14-Dec-2018: Pavitra Sriprakash, Director and Chief Designer at Shilpa Architects Planners Designers writes a weekly column on Sustainability for The New Indian Express titled “ECOLOGIC”. This week she writes about management of waste water and sewage.
Full article below: (Also available at The New Indian Express Website)
Mind your own trash
Ours is one of the few countries in the world where people still get into sewers to check and unclog them. There are sewage tankers that are seen around town very often – we have an unparalleled level of tolerance with sewage, its handling and its treatment!
The city has grown from having open drains in the 1800’s to getting its first planned sewage network implemented in 1914. Since then there have been many updates to the network and the clear demarcation of five zones with pumping stations covering the entire city. Then why do we still encounter this sewage tanker on our main roads you may ask? It is because many newer parts of the city are still outside the utility limits and rely on alternate methods for dealing with their daily waste water.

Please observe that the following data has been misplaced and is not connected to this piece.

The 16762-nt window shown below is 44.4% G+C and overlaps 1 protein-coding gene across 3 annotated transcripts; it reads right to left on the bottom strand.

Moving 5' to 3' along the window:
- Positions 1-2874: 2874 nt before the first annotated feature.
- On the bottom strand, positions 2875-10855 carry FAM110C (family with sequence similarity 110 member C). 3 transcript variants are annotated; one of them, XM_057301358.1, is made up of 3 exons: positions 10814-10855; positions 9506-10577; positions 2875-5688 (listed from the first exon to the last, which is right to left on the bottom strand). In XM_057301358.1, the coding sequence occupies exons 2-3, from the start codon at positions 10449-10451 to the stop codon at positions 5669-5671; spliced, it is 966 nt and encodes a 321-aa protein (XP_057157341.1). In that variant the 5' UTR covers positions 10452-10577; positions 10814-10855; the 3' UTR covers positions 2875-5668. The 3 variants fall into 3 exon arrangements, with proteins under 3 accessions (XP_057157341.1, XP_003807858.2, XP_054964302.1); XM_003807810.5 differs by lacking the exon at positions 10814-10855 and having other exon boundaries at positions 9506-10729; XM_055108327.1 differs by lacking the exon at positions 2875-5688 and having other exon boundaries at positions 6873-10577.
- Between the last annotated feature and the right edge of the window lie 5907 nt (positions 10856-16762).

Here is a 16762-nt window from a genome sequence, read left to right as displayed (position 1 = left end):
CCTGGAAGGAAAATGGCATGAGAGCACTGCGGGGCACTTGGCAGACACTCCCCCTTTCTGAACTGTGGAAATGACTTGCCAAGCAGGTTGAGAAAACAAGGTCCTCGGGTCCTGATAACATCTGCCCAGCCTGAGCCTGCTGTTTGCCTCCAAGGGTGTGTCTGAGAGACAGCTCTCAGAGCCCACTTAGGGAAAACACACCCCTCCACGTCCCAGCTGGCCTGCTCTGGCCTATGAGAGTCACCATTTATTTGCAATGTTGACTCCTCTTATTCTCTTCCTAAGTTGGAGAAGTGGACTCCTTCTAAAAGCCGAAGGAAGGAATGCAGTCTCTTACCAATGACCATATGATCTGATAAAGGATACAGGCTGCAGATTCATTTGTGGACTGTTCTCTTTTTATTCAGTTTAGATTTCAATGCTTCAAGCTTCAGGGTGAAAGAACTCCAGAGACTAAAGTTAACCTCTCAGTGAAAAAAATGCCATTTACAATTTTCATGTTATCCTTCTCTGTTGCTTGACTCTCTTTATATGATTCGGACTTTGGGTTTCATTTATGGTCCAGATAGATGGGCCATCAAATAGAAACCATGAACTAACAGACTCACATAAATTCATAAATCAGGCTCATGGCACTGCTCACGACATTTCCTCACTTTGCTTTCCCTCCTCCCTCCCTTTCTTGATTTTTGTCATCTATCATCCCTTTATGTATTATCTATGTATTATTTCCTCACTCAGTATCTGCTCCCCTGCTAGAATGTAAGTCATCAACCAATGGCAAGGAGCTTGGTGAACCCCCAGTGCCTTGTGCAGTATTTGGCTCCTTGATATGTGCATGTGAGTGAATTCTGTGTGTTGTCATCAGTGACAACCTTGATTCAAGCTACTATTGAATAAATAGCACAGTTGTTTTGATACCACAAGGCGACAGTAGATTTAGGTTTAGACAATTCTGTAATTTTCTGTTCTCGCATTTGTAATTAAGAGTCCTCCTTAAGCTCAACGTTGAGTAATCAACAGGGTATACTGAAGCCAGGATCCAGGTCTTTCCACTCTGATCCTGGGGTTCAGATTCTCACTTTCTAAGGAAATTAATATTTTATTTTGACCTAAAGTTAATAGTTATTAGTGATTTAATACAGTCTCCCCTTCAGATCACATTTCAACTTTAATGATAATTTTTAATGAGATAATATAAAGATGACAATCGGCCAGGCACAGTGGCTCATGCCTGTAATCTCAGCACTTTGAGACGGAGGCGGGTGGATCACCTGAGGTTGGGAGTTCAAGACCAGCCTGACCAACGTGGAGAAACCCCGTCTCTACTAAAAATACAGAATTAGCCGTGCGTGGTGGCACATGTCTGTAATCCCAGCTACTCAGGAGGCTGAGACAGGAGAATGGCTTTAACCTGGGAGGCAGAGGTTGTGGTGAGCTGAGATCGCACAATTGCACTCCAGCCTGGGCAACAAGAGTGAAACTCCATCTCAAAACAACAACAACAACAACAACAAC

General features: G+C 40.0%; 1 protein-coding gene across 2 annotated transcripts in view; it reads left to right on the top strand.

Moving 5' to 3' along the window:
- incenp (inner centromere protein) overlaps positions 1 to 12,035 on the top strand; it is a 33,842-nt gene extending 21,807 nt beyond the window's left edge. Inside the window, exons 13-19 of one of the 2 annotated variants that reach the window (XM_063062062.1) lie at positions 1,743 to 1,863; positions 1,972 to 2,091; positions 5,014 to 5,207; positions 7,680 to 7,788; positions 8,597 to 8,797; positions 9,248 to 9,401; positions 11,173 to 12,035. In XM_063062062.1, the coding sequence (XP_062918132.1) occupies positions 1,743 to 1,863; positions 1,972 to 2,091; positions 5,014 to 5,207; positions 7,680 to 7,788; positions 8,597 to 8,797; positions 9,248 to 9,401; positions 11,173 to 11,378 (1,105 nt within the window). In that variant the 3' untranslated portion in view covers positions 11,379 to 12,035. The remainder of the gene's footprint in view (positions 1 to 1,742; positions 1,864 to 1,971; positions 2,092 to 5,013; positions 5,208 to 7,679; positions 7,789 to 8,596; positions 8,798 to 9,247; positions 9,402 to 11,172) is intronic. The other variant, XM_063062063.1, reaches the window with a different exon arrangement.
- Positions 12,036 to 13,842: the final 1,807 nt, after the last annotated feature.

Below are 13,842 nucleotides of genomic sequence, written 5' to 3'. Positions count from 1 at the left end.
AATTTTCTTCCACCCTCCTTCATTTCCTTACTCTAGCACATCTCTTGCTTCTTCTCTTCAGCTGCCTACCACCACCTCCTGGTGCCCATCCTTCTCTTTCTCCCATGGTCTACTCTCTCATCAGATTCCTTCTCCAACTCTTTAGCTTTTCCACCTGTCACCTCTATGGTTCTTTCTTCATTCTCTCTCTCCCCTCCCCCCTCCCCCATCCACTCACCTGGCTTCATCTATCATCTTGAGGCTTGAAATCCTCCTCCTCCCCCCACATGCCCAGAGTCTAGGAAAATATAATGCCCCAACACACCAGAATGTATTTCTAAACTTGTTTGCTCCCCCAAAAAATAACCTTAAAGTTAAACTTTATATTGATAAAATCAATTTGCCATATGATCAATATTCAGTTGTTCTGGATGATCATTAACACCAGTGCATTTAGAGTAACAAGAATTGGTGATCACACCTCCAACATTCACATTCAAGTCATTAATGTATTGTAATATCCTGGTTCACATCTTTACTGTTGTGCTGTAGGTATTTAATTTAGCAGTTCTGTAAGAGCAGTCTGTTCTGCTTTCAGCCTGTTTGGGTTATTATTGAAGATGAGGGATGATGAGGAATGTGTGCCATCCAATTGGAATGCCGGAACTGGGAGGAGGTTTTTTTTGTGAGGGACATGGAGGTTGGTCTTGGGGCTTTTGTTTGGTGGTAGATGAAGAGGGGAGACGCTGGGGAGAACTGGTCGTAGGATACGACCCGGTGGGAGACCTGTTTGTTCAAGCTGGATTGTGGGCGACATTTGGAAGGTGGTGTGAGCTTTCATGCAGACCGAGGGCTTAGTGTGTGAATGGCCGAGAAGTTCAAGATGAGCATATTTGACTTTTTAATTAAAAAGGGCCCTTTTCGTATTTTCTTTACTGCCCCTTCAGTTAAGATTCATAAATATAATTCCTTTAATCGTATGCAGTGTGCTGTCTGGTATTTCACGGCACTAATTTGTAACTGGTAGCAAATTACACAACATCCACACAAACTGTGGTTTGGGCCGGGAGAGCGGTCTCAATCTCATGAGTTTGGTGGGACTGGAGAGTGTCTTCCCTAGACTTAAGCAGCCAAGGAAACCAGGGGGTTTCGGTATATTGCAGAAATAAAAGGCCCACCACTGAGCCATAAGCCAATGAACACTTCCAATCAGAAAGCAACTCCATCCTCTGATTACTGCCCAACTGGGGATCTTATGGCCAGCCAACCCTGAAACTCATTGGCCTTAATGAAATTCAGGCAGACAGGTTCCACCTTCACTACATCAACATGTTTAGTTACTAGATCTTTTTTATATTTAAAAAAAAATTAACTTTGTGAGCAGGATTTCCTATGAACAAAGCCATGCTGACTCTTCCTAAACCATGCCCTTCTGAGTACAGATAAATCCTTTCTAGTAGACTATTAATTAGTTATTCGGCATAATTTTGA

In today’s context of water being a scarce resource, it is a sustainable move to recycle our sewage water. Larger developments often have their own sewage treatment plant (STP) planned as part of the green initiatives for the occupants. When using an STP, water is treated so that it can be effectively reused for landscaping or flushing requirements.
As a resident of an area unconnected to a sewer system, the responsibility of handling my sewage is on me. The most effective way of handling this for a small scale residence or in rural areas is to have a small septic tank with soak pit. The septic tank is a watertight box, usually made of concrete or fiberglass, with an inlet and outlet pipe.
So if you are the proud owner of an on-site sewage facility — here are some ways in which you can extend the life of the system and put off pumping as far as possible! The first thing to do is to design the system so there is a different tank for sewage and other water waste. This reduces the amount of solids drastically allowing a lot of the kitchen and shower water to soak off into the ground naturally.
Be careful with the amount of fats, oils and grease into the sink — these are hard for the natural microbes to break down. Disinfectants and cleaners break down the bacteria doing all the hard work in your tank — careful how much you use, specially the drain unclogging ones. Watch what you flush — you don’t want to cause a clog… be extra careful with chemicals or medicines as these will contaminate the soil. And lastly – talk to your sewage tanker operator — ensure they are pumping out the waste in an approved area and not dumping where no one is watching!